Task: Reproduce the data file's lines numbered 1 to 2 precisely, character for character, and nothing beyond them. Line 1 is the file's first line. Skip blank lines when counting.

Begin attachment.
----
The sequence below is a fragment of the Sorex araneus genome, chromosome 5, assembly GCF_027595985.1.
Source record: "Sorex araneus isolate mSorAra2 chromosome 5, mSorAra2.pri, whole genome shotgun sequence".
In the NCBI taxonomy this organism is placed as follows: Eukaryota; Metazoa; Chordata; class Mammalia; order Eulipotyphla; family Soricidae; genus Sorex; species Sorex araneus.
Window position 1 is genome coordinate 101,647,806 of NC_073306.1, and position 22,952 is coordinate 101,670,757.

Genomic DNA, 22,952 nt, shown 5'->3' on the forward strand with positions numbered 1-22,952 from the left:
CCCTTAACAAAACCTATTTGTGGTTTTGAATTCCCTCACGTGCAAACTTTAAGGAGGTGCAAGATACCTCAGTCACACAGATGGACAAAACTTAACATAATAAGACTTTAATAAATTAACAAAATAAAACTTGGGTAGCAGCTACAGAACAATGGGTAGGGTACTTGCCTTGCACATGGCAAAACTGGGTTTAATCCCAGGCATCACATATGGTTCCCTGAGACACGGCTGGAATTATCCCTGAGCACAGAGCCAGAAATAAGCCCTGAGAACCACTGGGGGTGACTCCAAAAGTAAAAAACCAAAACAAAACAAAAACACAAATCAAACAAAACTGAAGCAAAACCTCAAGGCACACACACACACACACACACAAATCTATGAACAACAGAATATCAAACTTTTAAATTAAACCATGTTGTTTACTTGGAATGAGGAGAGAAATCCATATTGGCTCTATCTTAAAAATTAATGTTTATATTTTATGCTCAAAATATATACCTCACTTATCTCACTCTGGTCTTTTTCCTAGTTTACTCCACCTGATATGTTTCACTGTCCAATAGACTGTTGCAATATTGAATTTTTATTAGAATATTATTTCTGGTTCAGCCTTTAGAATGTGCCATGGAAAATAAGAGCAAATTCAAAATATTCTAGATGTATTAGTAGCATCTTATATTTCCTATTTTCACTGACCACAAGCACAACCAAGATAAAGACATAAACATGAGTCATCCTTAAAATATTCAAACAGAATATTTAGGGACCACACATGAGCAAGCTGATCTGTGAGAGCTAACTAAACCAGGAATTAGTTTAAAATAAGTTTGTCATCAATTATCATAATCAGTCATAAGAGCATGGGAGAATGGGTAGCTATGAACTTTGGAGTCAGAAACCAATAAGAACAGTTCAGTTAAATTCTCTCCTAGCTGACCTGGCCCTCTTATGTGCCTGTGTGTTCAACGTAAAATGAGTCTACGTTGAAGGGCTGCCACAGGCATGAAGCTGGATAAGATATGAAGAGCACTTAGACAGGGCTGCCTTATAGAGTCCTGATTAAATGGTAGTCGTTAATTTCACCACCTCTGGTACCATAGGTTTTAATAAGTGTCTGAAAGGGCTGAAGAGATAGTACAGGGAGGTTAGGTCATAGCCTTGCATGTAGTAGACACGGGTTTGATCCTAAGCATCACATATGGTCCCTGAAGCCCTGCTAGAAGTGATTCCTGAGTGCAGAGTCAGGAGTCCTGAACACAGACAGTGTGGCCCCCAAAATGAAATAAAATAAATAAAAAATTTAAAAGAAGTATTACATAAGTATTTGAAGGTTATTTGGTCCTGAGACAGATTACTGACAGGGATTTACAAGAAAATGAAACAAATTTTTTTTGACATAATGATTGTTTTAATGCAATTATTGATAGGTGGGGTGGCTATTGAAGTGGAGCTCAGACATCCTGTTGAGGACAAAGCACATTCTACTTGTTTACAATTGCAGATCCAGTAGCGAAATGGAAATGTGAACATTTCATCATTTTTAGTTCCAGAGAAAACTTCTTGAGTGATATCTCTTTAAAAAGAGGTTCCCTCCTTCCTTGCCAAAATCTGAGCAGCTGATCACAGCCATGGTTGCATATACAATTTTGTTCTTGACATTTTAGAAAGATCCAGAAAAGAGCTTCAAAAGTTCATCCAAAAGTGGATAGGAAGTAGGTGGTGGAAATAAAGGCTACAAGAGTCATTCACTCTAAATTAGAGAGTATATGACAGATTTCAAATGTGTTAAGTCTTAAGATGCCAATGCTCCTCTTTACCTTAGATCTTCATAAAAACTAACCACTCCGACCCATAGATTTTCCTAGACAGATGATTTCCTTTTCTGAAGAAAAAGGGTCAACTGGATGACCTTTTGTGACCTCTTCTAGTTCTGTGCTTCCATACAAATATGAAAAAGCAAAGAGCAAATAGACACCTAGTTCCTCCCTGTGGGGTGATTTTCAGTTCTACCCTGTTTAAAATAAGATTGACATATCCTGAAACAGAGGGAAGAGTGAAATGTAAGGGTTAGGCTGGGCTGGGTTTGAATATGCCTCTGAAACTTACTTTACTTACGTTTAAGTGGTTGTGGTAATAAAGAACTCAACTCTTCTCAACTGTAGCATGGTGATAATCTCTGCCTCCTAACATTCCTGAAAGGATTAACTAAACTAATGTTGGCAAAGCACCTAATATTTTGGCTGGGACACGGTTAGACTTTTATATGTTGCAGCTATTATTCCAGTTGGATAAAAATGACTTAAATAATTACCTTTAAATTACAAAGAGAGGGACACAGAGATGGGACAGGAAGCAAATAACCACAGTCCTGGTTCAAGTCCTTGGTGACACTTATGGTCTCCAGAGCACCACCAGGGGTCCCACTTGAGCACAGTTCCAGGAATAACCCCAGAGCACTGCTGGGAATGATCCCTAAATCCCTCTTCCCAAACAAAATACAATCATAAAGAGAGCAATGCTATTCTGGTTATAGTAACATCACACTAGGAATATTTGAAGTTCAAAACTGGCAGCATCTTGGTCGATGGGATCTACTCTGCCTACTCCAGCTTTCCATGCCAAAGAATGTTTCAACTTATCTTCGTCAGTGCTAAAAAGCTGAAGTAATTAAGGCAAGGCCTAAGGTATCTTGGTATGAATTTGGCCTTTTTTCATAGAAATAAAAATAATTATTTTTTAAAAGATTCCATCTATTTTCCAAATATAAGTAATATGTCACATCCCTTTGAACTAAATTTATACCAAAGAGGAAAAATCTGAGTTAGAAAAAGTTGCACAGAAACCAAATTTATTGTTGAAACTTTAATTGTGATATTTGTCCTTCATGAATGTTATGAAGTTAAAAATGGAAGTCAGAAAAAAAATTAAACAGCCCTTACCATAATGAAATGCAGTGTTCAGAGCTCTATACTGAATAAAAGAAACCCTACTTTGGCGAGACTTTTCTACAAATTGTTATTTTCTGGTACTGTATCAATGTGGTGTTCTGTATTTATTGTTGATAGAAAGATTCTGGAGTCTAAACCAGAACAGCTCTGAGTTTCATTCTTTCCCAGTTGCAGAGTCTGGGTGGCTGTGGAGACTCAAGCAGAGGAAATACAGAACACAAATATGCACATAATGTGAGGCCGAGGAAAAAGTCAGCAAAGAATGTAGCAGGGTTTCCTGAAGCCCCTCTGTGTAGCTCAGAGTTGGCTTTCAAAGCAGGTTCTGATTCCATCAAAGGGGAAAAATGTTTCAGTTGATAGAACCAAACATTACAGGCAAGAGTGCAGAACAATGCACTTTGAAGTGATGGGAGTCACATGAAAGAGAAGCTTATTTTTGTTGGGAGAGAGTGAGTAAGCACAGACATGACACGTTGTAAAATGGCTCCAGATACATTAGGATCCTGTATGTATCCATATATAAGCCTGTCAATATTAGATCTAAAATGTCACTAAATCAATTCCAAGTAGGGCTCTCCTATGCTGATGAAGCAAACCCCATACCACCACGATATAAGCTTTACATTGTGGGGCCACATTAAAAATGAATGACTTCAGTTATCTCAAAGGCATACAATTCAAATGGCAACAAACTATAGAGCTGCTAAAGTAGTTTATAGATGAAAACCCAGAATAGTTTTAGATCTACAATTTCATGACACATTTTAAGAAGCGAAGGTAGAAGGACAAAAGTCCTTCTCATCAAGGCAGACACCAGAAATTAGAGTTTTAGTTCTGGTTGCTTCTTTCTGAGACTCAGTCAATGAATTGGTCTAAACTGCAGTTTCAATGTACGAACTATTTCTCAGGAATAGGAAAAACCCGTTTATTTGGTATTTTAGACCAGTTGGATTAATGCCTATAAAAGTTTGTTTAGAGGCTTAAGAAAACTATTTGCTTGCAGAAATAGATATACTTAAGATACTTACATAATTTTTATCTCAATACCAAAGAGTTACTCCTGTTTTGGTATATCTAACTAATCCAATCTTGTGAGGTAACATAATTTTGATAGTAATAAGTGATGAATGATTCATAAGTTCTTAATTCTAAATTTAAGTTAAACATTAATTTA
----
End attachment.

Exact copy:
The sequence below is a fragment of the Sorex araneus genome, chromosome 5, assembly GCF_027595985.1.
Source record: "Sorex araneus isolate mSorAra2 chromosome 5, mSorAra2.pri, whole genome shotgun sequence".